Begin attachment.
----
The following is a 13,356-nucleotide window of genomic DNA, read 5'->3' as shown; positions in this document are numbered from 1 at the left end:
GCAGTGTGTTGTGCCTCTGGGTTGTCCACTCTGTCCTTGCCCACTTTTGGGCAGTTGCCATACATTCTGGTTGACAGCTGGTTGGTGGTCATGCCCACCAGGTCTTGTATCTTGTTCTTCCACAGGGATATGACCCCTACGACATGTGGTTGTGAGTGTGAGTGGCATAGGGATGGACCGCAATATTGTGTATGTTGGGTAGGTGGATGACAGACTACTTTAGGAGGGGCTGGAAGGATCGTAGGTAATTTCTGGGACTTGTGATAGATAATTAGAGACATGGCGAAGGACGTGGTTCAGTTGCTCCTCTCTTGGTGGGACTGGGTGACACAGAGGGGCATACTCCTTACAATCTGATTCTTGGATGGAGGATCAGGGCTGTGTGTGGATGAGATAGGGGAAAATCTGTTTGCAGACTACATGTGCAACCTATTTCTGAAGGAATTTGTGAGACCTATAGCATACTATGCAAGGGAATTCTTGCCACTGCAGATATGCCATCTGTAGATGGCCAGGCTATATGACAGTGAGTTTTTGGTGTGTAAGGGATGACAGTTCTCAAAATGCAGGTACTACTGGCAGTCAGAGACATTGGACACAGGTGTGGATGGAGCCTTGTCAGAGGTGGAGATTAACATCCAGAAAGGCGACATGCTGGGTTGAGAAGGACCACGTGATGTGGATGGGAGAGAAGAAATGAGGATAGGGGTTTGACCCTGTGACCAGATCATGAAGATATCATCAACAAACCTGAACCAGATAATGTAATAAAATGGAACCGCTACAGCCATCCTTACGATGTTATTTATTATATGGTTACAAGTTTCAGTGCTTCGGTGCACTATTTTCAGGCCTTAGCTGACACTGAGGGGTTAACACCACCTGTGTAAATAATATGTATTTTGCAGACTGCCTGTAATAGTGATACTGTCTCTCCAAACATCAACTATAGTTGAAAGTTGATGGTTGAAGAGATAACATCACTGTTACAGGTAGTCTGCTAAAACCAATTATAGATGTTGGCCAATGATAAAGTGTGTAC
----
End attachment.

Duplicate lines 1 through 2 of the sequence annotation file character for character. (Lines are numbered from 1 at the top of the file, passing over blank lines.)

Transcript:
The following is a 13,356-nucleotide window of genomic DNA, read 5'->3' as shown; positions in this document are numbered from 1 at the left end:
GCAGTGTGTTGTGCCTCTGGGTTGTCCACTCTGTCCTTGCCCACTTTTGGGCAGTTGCCATACATTCTGGTTGACAGCTGGTTGGTGGTCATGCCCACCAGGTCTTGTATCTTGTTCTTCCACAGGGATATGACCCCTACGACATGTGGTTGTGAGTGTGAGTGGCATAGGGATGGACCGCAATATTGTGTATGTTGGGTAGGTGGATGACAGACTACTTTAGGAGGGGCTGGAAGGATCGTAGGTAATTTCTGGGACTTGTGATAGATAATTAGAGACATGGCGAAGGACGTGGTTCAGTTGCTCCTCTCTTGGTGGGACTGGGTGACACAGAGGGGCATACTCCTTACAATCTGATTCTTGGATGGAGGATCAGGGCTGTGTGTGGATGAGATAGGGGAAAATCTGTTTGCAGACTACATGTGCAACCTATTTCTGAAGGAATTTGTGAGACCTATAGCATACTATGCAAGGGAATTCTTGCCACTGCAGATATGCCATCTGTAGATGGCCAGGCTATATGACAGTGAGTTTTTGGTGTGTAAGGGATGACAGTTCTCAAAATGCAGGTACTACTGGCAGTCAGAGACATTGGACACAGGTGTGGATGGAGCCTTGTCAGAGGTGGAGATTAACATCCAGAAAGGCGACATGCTGGGTTGAGAAGGACCACGTGATGTGGATGGGAGAGAAGAAATGAGGATAGGGGTTTGACCCTGTGACCAGATCATGAAGATATCATCAACAAACCTGAACCAGATAATGTAATAAAATGGAACCGCTACAGCCATCCTTACGATGTTATTTATTATATGGTTACAAGTTTCAGTGCTTCGGTGCACTATTTTCAGGCCTTAGCTGACACTGAGGGGTTAACACCACCTGTGTAAATAATATGTATTTTGCAGACTGCCTGTAATAGTGATACTGTCTCTCCAAACATCAACTATAGTTGAAAGTTGATGGTTGAAGAGATAACATCACTGTTACAGGTAGTCTGCTAAAACCAATTATAGATGTTGGCCAATGATAAAGTGTGTAC